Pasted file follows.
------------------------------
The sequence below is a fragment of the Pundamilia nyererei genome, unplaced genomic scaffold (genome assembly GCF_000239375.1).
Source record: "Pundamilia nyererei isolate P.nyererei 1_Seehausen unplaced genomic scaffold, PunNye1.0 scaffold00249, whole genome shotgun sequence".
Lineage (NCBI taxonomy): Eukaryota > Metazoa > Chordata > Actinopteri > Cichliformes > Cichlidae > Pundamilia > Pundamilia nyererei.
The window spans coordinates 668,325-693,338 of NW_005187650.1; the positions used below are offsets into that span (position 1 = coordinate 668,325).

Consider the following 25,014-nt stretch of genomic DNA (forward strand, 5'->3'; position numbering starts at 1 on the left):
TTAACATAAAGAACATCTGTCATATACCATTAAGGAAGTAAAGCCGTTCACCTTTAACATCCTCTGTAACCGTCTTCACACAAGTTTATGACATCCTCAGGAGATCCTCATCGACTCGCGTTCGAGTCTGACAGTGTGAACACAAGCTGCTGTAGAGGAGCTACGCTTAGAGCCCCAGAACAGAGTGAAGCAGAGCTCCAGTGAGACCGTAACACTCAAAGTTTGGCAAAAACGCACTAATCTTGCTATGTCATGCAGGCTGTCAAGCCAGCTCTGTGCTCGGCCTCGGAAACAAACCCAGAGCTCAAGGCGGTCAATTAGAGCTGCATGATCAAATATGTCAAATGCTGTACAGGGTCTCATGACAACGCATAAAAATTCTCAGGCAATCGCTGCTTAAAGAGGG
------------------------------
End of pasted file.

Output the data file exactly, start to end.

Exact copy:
The sequence below is a fragment of the Pundamilia nyererei genome, unplaced genomic scaffold (genome assembly GCF_000239375.1).
Source record: "Pundamilia nyererei isolate P.nyererei 1_Seehausen unplaced genomic scaffold, PunNye1.0 scaffold00249, whole genome shotgun sequence".
Lineage (NCBI taxonomy): Eukaryota > Metazoa > Chordata > Actinopteri > Cichliformes > Cichlidae > Pundamilia > Pundamilia nyererei.
The window spans coordinates 668,325-693,338 of NW_005187650.1; the positions used below are offsets into that span (position 1 = coordinate 668,325).

Consider the following 25,014-nt stretch of genomic DNA (forward strand, 5'->3'; position numbering starts at 1 on the left):
TTAACATAAAGAACATCTGTCATATACCATTAAGGAAGTAAAGCCGTTCACCTTTAACATCCTCTGTAACCGTCTTCACACAAGTTTATGACATCCTCAGGAGATCCTCATCGACTCGCGTTCGAGTCTGACAGTGTGAACACAAGCTGCTGTAGAGGAGCTACGCTTAGAGCCCCAGAACAGAGTGAAGCAGAGCTCCAGTGAGACCGTAACACTCAAAGTTTGGCAAAAACGCACTAATCTTGCTATGTCATGCAGGCTGTCAAGCCAGCTCTGTGCTCGGCCTCGGAAACAAACCCAGAGCTCAAGGCGGTCAATTAGAGCTGCATGATCAAATATGTCAAATGCTGTACAGGGTCTCATGACAACGCATAAAAATTCTCAGGCAATCGCTGCTTAAAGAGGG